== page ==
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CAMBRIDGE, Mass. (
TheStreet) -- Deutsche Bank Securities biotech analyst Robyn Karnauskas says
Vertex Pharmaceuticals(VRTX - Get Report) needs to come up with good answers to five key questions about its VX-809/Kalydeco cystic fibrosis therapy to boost investor confidence in the program as it moves into a phase III study early next year.
Detailed and final data from the phase II study of VX-809/Kalydeco will be presented Thursday at 11:40 am EDT at the 2012 North American Cystic Fibrosis (NACF) conference.
Here are Karnauskas' five key questions:
1. Was there a dose-response trend with the lower doses of VX-809 (200 mg and 400 mg) not reported in June?
previously disclosed the 200 mg and 400 mg doses of VX-809 reported statistically significant improvements in lung function compared to placebo although those improvements were lower than what was observed in the highest, 600 mg dose of VX-809 studied in the phase II trial. [At the 600 mg dose, lung function improvement as measured by FEV1 was 6.1% within group and 8.6% relative to placebo.]
"We would like to see a dose response and a reasonable relationship between all three doses on FEV1% response," writes Karnauskas.
2. Did huge outliers drive the FEV1 benefit in the 600 mg dose arm that will be studied in phase III?
In June, Vertex disclosed that 55% of responders in the VX-809 600 mg arm had an FEV1 (lung function) improvement of more than 5%, while 25% of responders have an FEV1 improvement of more than 10%.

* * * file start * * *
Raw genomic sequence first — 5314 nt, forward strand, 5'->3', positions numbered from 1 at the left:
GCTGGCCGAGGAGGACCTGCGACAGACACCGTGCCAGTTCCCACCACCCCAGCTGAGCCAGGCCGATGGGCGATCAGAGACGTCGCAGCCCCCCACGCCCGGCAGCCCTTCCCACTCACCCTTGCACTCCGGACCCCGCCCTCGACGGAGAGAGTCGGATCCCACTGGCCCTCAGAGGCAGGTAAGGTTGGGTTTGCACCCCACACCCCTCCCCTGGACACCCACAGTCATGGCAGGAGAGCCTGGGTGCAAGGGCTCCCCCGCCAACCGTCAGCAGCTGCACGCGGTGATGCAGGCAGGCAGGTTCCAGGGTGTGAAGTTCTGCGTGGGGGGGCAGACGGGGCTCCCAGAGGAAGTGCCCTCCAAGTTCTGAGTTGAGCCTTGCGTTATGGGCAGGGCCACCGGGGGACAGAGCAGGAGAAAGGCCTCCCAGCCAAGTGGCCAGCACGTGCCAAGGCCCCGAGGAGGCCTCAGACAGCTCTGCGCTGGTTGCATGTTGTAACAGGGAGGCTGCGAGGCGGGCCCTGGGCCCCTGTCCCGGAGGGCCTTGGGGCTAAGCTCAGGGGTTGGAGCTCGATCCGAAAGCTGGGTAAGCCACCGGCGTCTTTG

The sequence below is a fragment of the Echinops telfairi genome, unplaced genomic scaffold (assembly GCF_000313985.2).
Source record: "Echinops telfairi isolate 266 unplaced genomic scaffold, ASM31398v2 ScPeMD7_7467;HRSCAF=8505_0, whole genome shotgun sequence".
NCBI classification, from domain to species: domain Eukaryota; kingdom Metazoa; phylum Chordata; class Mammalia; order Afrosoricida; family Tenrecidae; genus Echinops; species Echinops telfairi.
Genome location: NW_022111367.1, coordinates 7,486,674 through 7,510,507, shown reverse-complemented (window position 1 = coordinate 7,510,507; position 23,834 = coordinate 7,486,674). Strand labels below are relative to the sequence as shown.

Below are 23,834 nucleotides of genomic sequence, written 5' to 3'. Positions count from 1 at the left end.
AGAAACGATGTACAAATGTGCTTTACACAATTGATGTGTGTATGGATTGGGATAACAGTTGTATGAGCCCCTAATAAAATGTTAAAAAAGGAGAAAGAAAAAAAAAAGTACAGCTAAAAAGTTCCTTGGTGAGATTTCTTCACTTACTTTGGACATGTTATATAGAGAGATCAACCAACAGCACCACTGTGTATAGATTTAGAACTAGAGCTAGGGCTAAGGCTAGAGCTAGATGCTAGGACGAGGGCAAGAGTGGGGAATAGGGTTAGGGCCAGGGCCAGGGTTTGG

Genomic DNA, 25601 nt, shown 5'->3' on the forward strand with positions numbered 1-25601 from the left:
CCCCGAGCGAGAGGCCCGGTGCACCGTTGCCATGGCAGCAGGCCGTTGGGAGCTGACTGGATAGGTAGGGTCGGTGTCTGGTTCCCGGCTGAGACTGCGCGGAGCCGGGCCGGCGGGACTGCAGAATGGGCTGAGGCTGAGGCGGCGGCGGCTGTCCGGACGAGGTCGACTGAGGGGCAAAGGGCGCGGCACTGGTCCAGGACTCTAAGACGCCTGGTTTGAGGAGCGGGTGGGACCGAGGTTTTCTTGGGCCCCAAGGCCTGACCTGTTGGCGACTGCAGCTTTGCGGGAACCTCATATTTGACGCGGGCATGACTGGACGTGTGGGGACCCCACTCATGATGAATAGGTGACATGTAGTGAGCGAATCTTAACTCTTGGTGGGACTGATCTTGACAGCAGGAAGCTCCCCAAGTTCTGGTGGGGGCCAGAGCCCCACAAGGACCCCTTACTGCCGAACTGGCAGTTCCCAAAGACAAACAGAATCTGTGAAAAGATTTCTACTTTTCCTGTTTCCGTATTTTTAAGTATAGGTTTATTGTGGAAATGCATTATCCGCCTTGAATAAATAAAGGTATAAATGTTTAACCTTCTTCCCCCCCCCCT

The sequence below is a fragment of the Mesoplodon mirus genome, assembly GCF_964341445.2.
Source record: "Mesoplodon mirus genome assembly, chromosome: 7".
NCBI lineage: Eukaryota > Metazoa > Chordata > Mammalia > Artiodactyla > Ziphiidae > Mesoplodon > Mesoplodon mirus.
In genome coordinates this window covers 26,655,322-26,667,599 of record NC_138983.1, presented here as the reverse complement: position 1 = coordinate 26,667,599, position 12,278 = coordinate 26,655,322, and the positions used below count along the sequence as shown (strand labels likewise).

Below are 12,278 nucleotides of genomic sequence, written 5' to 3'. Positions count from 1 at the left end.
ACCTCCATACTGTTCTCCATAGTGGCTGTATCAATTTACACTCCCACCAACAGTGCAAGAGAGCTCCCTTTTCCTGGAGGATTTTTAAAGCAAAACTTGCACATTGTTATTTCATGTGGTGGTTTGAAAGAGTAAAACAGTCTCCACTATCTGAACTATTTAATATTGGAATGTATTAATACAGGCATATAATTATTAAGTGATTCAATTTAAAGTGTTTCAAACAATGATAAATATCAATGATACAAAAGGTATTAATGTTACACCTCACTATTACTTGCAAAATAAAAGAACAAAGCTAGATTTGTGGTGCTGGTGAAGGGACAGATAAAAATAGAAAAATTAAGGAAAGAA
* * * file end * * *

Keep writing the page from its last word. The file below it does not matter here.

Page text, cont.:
Among the slides presented Thursday should be a waterfall plot depicting the FEV1 lung function improvements for each patient treated with VX-809 600 mg or a placebo.
Investors will be comforted if the waterfall plot shows consistent efficacy for VX-809 across most patients. What the Street doesn't want to see are a small handful of outliers or "super responders" driving most of the lung function improvements, says Karnauskas.
3. Was the sweat chloride change at 200 mg and 400 mg statistically significant?
Reduction in sweat chloride is a laboratory marker for improved CFTR protein function (missing or malfunctioning CFTR proteins causes cystic fibrosis) and is a co-primary endpoint of the phase II study.
Conventional wisdom held that if drugs like VX-809 and Kalydeco are working as designed, a direct correlation between reduced sweat chloride levels and improvements in lung function should be evident. That was the case for Kalydeco monotherapy in cystic fibrosis patients with the G551D mutation.